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The Amateur Paleontologist

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The Amateur Paleontologist

Hey everyone :) 

Though it'll probably take place next summer, I'm already running through some preparations for my field trip to the Niobrara Chalk Fm. of western Kansas. Based on what I've heard from other collectors (and my own experiences in other sites), I drew up a list of stages I should go through for excavating and preparing any vertebrate material (especially fish) I might encounter..

 

 

1)   Surrounding matrix/overburden is brought down to expose the bone layer

 

2)   Shellac/Vinac/other consolidant is applied to the exposed surface

 

3)   Fossil is covered in plaster

 

4)   Plaster slab is removed and brought back home

 

5)   Removing the underlying matrix of the fossil

             ->Surface that has never been seen before

                        -Proceed with care

             ->Using picks/dental tools

 

6)   Consolidating the fossil by brushing it with polyvinyl acetate (PVA or Vinac) dissolved in Acetone (50:1 ratio – acetone being the 50 parts)

             ->Vinac gives a nice appearance to the bones

 

7)   Removing the excess rock on the sides and smoothening the chalk for aesthetical effect

 

 

Does this look good? If so, what should be changed? @KansasFossilHunter @Ramo @grokfish @MikeE @Xiphactinus @Castle Rock

 

Thanks for the help :) 

-Christian

 

 

P.S. Would any of the steps need to be changed in case I encounter reptile material?

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It sounds so easy, reading it like tjat!!

Don't forget plenty of water, some thin strips of wood and burlap to strengthen the jacket, and hand lotion for your hands that will dry out from the plaster.  It wouldn't hurt to set up a simulation of some kind to practice on.  I'll post some pictures tomorrow of my biggest jacket ever that I did thus summer.  

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remember to put tinfoil or news paper between the fossil and the plaster so you dont damage anything!

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1 hour ago, JimB88 said:

remember to put tinfoil or news paper between the fossil and the plaster so you dont damage anything!

For the chalk, I would NOT recommend this on a fish. You want the plaster to stick to the bones. Once you prep from the bottom, you will be left with bones stuck to plaster...keeping everything in position. If you put a release layer between the bones and plaster, everything will fall apart.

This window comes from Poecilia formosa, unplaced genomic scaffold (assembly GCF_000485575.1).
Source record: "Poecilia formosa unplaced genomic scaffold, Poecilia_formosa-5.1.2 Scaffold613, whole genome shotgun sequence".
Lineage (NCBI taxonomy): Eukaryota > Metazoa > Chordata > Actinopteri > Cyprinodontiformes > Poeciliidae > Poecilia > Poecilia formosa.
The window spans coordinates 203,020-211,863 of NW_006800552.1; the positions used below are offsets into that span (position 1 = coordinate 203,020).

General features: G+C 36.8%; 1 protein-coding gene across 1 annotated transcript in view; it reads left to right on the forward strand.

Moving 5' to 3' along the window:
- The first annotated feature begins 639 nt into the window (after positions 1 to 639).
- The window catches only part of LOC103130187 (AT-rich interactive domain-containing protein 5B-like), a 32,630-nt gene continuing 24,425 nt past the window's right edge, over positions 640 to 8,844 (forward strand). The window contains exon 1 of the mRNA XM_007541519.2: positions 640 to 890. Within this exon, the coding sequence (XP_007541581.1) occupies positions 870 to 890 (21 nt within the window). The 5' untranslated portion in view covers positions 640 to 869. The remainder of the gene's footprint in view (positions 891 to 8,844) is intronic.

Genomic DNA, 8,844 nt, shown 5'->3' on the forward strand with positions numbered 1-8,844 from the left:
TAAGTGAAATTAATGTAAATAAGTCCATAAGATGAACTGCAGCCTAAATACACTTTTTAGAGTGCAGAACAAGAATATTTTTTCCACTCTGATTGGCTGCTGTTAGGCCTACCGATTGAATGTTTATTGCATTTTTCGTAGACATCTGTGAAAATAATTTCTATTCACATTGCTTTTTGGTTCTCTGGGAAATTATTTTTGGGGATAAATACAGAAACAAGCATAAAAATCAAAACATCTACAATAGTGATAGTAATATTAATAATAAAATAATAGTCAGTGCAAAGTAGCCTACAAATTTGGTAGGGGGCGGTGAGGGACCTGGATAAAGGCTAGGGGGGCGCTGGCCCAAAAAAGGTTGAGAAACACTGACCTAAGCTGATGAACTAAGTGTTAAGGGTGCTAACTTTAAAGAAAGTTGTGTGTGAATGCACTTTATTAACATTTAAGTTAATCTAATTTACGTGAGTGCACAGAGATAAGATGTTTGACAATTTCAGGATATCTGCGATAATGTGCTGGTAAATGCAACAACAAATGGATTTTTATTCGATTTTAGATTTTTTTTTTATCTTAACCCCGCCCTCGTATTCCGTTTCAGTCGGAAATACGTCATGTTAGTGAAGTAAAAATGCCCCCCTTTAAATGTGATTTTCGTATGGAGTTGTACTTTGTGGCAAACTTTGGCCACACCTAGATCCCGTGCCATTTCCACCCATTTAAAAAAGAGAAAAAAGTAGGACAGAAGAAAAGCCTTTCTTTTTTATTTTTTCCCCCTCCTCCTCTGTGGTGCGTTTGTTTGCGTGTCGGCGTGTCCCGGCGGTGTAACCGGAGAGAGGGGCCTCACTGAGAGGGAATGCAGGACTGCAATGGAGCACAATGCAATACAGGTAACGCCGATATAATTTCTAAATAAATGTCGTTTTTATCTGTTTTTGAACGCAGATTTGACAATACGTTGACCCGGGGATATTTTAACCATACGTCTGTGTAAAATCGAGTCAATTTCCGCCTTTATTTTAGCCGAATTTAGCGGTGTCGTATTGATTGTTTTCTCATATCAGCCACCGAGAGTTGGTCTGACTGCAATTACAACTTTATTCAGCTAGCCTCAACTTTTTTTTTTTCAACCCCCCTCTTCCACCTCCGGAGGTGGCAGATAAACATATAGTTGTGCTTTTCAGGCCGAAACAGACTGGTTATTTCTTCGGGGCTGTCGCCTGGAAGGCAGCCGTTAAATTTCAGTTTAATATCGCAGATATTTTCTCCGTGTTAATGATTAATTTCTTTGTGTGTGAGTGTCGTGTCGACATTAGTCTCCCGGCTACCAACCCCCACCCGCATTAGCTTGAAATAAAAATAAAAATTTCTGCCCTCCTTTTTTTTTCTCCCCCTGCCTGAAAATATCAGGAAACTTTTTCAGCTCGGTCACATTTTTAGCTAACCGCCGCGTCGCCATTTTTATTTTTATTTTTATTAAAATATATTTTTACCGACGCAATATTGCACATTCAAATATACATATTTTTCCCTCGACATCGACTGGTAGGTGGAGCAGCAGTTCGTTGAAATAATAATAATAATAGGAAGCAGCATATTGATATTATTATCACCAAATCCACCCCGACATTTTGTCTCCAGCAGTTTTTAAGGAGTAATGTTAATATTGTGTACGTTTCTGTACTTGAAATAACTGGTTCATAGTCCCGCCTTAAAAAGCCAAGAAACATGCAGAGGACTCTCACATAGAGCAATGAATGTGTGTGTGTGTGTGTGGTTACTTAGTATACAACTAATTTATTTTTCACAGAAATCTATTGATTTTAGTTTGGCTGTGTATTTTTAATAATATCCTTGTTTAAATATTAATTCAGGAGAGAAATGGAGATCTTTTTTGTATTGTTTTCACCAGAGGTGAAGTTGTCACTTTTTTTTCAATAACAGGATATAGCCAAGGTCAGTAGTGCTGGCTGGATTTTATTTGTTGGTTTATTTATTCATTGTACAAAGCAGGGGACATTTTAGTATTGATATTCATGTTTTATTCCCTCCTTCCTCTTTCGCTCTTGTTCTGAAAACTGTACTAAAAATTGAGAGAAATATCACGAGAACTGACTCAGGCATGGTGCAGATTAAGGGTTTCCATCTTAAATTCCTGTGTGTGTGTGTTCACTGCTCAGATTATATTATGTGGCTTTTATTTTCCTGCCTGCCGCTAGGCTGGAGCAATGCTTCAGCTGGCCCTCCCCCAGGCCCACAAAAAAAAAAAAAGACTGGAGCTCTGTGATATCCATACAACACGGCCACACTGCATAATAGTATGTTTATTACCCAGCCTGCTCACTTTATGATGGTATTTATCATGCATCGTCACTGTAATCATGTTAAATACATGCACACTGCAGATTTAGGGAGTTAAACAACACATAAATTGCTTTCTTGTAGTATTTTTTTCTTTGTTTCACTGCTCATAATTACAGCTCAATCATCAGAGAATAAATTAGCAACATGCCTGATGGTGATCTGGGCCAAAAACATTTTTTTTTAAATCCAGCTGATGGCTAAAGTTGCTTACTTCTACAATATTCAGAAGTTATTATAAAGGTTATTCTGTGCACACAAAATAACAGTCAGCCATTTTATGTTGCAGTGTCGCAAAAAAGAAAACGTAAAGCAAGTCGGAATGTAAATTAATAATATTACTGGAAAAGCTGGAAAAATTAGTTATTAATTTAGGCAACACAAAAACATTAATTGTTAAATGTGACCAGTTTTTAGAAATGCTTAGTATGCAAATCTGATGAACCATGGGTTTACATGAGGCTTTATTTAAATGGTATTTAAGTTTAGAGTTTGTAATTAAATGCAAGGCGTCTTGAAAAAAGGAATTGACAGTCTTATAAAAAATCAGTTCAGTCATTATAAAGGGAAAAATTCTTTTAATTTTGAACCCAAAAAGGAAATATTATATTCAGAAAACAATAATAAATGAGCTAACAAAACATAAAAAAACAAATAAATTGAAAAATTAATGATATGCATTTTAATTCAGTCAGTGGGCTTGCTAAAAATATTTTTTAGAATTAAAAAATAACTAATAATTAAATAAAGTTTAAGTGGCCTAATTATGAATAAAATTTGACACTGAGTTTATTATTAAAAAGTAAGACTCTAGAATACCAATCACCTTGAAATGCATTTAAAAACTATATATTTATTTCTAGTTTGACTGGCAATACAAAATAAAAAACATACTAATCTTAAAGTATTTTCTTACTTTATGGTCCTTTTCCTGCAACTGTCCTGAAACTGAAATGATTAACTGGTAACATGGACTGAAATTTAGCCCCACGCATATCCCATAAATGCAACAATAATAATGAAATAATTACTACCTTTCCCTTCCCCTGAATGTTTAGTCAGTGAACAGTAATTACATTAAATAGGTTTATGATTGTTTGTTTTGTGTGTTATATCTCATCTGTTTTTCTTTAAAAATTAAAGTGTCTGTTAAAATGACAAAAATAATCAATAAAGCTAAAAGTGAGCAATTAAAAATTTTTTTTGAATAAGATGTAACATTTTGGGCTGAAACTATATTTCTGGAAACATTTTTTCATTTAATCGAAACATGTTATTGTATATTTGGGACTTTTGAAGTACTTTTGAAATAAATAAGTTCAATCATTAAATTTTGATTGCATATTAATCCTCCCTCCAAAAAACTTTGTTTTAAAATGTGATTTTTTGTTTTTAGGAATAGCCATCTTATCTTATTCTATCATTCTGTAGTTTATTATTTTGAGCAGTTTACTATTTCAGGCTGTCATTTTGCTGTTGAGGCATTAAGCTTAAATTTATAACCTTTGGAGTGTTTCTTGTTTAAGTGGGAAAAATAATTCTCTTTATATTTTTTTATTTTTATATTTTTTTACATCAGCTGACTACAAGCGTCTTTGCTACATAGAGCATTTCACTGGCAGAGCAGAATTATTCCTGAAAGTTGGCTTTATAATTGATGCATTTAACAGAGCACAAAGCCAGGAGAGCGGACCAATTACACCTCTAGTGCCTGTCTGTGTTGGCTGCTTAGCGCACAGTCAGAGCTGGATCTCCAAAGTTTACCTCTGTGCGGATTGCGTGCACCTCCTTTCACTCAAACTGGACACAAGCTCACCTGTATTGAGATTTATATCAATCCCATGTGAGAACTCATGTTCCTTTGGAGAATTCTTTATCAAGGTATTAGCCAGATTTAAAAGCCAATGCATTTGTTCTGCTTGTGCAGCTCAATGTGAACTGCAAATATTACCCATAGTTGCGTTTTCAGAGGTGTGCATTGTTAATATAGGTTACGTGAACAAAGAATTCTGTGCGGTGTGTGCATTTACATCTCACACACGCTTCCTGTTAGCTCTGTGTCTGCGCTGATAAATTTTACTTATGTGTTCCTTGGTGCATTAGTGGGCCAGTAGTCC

That's the tried and true method for hunting in the chalk that has worked since the 1800's.

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Here's what a giant jacket looks like with bracing. (This is too big. Don't do this!)

 

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big jacket 2.jpg

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And don't use shellac.  

 

Many of the fossils from out there are pretty big.  Be prepared for that if you have to fly home.  Big AND heavy.  

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The Amateur Paleontologist
3 minutes ago, jpc said:

Many of the fossils from out there are pretty big. 

C'mon, jpc.. Do you really expect a Kansas chalk novice like me to actually discover some 4-foot-long Cimolichthys? ;) The best I'll probably find will be a few little fish vertebrae...

-Christian

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7 minutes ago, The Amateur Paleontologist said:

C'mon, jpc.. Do you really expect a Kansas chalk novice like me to actually discover some 4-foot-long Cimolichthys? ;) The best I'll probably find will be a few little fish vertebrae...

-Christian

Honestly....It's fairly easy to find a fish over 3 feet. Even if you find a loose tail from a Xiphactinus, you're looking at a jacket that is easily 3 to 4 feet wide. That's one of the reasons the chalk is world famous. Most of the fossils are articulated. In most places, you find a vert here, a tooth there. In the Kansas chalk, a good percentage of the fossils are the entire critter, or at least a big section.